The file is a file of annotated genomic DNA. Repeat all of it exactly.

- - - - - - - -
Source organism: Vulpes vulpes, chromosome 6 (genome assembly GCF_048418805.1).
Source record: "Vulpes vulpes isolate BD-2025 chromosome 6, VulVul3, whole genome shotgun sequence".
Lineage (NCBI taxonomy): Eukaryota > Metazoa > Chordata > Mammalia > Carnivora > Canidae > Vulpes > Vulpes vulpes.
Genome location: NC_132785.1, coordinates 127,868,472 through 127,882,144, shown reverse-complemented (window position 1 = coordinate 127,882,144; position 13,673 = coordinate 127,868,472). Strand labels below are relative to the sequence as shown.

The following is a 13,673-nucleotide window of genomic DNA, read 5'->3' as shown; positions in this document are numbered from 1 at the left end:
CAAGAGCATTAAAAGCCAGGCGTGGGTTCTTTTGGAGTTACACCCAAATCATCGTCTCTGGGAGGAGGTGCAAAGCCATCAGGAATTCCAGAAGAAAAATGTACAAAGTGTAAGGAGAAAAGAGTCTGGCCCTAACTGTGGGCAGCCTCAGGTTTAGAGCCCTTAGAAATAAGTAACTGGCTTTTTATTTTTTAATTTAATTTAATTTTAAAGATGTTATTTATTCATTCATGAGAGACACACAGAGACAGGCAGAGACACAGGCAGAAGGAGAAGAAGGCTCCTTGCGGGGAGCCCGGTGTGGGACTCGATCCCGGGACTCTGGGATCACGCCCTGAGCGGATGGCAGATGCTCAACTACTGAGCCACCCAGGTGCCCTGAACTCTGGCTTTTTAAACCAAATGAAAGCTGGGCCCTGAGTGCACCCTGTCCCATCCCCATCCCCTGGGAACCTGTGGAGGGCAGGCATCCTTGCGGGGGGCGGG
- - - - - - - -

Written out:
Source organism: Vulpes vulpes, chromosome 6 (genome assembly GCF_048418805.1).
Source record: "Vulpes vulpes isolate BD-2025 chromosome 6, VulVul3, whole genome shotgun sequence".
Lineage (NCBI taxonomy): Eukaryota > Metazoa > Chordata > Mammalia > Carnivora > Canidae > Vulpes > Vulpes vulpes.
Genome location: NC_132785.1, coordinates 127,868,472 through 127,882,144, shown reverse-complemented (window position 1 = coordinate 127,882,144; position 13,673 = coordinate 127,868,472). Strand labels below are relative to the sequence as shown.

The following is a 13,673-nucleotide window of genomic DNA, read 5'->3' as shown; positions in this document are numbered from 1 at the left end:
CAAGAGCATTAAAAGCCAGGCGTGGGTTCTTTTGGAGTTACACCCAAATCATCGTCTCTGGGAGGAGGTGCAAAGCCATCAGGAATTCCAGAAGAAAAATGTACAAAGTGTAAGGAGAAAAGAGTCTGGCCCTAACTGTGGGCAGCCTCAGGTTTAGAGCCCTTAGAAATAAGTAACTGGCTTTTTATTTTTTAATTTAATTTAATTTTAAAGATGTTATTTATTCATTCATGAGAGACACACAGAGACAGGCAGAGACACAGGCAGAAGGAGAAGAAGGCTCCTTGCGGGGAGCCCGGTGTGGGACTCGATCCCGGGACTCTGGGATCACGCCCTGAGCGGATGGCAGATGCTCAACTACTGAGCCACCCAGGTGCCCTGAACTCTGGCTTTTTAAACCAAATGAAAGCTGGGCCCTGAGTGCACCCTGTCCCATCCCCATCCCCTGGGAACCTGTGGAGGGCAGGCATCCTTGCGGGGGGCGGG